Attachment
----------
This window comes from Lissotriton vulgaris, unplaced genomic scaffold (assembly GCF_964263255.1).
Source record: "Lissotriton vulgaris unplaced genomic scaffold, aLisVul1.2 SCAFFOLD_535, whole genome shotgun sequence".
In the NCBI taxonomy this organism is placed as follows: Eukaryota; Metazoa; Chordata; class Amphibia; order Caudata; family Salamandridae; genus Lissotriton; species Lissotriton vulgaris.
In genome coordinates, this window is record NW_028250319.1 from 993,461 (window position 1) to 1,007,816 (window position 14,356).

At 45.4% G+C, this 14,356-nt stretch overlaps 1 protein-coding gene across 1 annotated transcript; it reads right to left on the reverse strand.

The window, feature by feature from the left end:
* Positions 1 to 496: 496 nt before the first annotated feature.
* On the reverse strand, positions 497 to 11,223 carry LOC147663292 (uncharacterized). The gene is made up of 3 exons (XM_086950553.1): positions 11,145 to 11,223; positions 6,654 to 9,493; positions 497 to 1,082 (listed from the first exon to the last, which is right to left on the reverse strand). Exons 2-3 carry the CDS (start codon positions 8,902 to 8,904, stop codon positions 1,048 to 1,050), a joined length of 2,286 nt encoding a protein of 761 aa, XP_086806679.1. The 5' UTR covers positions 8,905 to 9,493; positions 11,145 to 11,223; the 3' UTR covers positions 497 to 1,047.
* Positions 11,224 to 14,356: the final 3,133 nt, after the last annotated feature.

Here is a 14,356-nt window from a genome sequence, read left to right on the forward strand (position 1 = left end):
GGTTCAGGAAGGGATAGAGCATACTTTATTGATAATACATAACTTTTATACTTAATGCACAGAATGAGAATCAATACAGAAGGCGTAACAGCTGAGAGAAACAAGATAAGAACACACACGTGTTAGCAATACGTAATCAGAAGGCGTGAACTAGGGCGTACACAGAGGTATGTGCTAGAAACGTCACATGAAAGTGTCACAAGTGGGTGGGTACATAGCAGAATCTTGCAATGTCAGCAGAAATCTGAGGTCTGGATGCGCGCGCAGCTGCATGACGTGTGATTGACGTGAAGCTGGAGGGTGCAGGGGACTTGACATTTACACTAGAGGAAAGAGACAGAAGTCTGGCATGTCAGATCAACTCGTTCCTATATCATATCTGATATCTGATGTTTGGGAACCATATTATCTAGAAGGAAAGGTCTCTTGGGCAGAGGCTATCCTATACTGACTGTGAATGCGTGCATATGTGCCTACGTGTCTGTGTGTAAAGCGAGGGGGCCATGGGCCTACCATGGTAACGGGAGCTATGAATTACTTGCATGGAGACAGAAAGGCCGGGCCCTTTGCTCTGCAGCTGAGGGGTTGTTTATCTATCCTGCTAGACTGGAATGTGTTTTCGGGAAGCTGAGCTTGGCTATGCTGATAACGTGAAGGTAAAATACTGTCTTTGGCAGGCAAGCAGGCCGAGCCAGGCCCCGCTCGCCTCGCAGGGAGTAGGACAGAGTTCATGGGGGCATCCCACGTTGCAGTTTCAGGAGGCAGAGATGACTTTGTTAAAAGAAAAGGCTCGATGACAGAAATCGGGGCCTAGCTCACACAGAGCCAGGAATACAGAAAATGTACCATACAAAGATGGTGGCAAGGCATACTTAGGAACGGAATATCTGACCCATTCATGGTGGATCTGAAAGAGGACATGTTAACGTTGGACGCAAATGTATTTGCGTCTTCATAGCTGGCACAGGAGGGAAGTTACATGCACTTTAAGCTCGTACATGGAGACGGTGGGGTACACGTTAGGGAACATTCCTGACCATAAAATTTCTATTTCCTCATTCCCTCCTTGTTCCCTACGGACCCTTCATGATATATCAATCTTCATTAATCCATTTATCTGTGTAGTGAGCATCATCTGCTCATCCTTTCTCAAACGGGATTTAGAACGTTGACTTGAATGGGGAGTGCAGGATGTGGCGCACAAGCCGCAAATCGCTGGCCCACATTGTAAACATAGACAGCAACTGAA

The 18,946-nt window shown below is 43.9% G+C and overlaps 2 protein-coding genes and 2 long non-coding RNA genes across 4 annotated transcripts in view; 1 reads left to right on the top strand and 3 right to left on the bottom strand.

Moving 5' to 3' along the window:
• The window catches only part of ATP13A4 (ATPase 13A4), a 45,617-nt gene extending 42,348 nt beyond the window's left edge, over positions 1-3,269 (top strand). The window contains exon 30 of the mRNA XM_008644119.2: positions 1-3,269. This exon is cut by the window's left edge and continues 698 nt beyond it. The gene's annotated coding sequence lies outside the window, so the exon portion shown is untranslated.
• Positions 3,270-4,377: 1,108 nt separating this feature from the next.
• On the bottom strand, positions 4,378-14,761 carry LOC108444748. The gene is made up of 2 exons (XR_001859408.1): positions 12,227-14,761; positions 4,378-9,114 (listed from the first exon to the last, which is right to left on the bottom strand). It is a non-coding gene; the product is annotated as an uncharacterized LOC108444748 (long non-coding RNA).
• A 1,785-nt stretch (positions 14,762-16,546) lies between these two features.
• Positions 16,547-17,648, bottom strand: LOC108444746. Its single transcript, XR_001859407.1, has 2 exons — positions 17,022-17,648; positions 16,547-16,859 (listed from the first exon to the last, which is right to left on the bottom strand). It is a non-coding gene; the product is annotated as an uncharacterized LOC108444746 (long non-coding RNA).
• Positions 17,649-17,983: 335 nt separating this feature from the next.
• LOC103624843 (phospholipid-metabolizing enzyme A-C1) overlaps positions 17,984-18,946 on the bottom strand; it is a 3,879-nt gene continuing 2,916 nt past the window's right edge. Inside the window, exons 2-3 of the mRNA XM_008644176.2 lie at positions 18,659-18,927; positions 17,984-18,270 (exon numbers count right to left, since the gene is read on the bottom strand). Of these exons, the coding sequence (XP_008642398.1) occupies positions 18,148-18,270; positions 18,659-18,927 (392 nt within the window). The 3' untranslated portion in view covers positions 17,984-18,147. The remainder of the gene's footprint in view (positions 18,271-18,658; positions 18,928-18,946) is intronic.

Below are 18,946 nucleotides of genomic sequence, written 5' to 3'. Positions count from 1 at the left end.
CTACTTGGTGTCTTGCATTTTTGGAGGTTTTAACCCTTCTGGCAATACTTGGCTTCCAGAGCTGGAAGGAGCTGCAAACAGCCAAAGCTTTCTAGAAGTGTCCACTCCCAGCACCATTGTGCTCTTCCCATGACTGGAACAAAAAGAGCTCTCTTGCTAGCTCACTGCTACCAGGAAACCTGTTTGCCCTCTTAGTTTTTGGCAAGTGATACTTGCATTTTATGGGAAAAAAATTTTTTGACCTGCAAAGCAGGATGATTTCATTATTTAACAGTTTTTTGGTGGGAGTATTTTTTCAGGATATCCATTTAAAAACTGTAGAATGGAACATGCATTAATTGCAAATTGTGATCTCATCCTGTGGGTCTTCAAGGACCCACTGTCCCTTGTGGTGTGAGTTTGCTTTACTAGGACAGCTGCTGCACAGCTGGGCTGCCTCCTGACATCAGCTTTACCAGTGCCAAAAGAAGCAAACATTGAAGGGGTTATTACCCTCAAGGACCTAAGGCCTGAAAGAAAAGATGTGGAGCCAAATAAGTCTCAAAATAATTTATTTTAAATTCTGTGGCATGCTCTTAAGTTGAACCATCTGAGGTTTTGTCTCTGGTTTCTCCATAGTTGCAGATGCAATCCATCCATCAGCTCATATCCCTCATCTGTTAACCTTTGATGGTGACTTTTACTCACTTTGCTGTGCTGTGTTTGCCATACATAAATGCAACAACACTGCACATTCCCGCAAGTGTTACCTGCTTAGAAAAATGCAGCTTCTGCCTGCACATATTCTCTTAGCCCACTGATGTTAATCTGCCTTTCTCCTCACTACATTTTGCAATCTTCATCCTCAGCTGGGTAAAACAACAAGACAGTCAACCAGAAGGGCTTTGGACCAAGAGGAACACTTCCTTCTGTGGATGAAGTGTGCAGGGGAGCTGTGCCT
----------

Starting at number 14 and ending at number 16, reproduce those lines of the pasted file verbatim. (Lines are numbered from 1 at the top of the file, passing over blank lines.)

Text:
• The window catches only part of ATP13A4 (ATPase 13A4), a 45,617-nt gene extending 42,348 nt beyond the window's left edge, over positions 1-3,269 (top strand). The window contains exon 30 of the mRNA XM_008644119.2: positions 1-3,269. This exon is cut by the window's left edge and continues 698 nt beyond it. The gene's annotated coding sequence lies outside the window, so the exon portion shown is untranslated.
• Positions 3,270-4,377: 1,108 nt separating this feature from the next.
• On the bottom strand, positions 4,378-14,761 carry LOC108444748. The gene is made up of 2 exons (XR_001859408.1): positions 12,227-14,761; positions 4,378-9,114 (listed from the first exon to the last, which is right to left on the bottom strand). It is a non-coding gene; the product is annotated as an uncharacterized LOC108444748 (long non-coding RNA).